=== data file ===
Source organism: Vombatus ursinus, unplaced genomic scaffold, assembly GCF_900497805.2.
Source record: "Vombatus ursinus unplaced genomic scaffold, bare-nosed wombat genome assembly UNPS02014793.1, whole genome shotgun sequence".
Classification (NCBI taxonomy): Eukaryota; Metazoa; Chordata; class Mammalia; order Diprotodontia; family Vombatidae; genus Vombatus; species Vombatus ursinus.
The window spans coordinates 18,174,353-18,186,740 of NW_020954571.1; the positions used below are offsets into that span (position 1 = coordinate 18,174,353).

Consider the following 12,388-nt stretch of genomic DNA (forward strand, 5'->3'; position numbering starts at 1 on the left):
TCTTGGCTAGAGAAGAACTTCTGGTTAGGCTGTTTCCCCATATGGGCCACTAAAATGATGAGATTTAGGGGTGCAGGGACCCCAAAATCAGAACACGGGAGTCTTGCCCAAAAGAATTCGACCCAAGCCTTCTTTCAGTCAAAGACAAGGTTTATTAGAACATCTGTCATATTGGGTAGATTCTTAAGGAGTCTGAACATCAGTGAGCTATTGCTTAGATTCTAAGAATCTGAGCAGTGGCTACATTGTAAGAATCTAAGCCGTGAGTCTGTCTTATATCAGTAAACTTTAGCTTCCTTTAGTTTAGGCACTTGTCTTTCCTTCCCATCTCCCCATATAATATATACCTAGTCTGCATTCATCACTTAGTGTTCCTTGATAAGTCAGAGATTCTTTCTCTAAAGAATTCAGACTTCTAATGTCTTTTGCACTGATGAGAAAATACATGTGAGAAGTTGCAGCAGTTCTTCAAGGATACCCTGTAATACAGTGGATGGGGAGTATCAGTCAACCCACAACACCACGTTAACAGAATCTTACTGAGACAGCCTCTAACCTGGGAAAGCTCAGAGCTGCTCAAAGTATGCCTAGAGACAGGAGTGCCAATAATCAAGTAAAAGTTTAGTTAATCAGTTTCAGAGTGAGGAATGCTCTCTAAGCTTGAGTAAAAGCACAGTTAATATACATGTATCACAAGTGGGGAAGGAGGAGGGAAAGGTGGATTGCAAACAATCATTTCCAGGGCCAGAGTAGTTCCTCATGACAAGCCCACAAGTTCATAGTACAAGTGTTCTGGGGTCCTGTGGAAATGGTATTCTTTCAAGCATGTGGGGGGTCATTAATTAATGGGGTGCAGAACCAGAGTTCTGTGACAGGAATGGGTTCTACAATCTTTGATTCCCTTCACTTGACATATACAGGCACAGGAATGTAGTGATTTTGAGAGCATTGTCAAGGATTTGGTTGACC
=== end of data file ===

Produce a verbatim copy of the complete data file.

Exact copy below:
Source organism: Vombatus ursinus, unplaced genomic scaffold, assembly GCF_900497805.2.
Source record: "Vombatus ursinus unplaced genomic scaffold, bare-nosed wombat genome assembly UNPS02014793.1, whole genome shotgun sequence".
Classification (NCBI taxonomy): Eukaryota; Metazoa; Chordata; class Mammalia; order Diprotodontia; family Vombatidae; genus Vombatus; species Vombatus ursinus.
The window spans coordinates 18,174,353-18,186,740 of NW_020954571.1; the positions used below are offsets into that span (position 1 = coordinate 18,174,353).

Consider the following 12,388-nt stretch of genomic DNA (forward strand, 5'->3'; position numbering starts at 1 on the left):
TCTTGGCTAGAGAAGAACTTCTGGTTAGGCTGTTTCCCCATATGGGCCACTAAAATGATGAGATTTAGGGGTGCAGGGACCCCAAAATCAGAACACGGGAGTCTTGCCCAAAAGAATTCGACCCAAGCCTTCTTTCAGTCAAAGACAAGGTTTATTAGAACATCTGTCATATTGGGTAGATTCTTAAGGAGTCTGAACATCAGTGAGCTATTGCTTAGATTCTAAGAATCTGAGCAGTGGCTACATTGTAAGAATCTAAGCCGTGAGTCTGTCTTATATCAGTAAACTTTAGCTTCCTTTAGTTTAGGCACTTGTCTTTCCTTCCCATCTCCCCATATAATATATACCTAGTCTGCATTCATCACTTAGTGTTCCTTGATAAGTCAGAGATTCTTTCTCTAAAGAATTCAGACTTCTAATGTCTTTTGCACTGATGAGAAAATACATGTGAGAAGTTGCAGCAGTTCTTCAAGGATACCCTGTAATACAGTGGATGGGGAGTATCAGTCAACCCACAACACCACGTTAACAGAATCTTACTGAGACAGCCTCTAACCTGGGAAAGCTCAGAGCTGCTCAAAGTATGCCTAGAGACAGGAGTGCCAATAATCAAGTAAAAGTTTAGTTAATCAGTTTCAGAGTGAGGAATGCTCTCTAAGCTTGAGTAAAAGCACAGTTAATATACATGTATCACAAGTGGGGAAGGAGGAGGGAAAGGTGGATTGCAAACAATCATTTCCAGGGCCAGAGTAGTTCCTCATGACAAGCCCACAAGTTCATAGTACAAGTGTTCTGGGGTCCTGTGGAAATGGTATTCTTTCAAGCATGTGGGGGGTCATTAATTAATGGGGTGCAGAACCAGAGTTCTGTGACAGGAATGGGTTCTACAATCTTTGATTCCCTTCACTTGACATATACAGGCACAGGAATGTAGTGATTTTGAGAGCATTGTCAAGGATTTGGTTGACC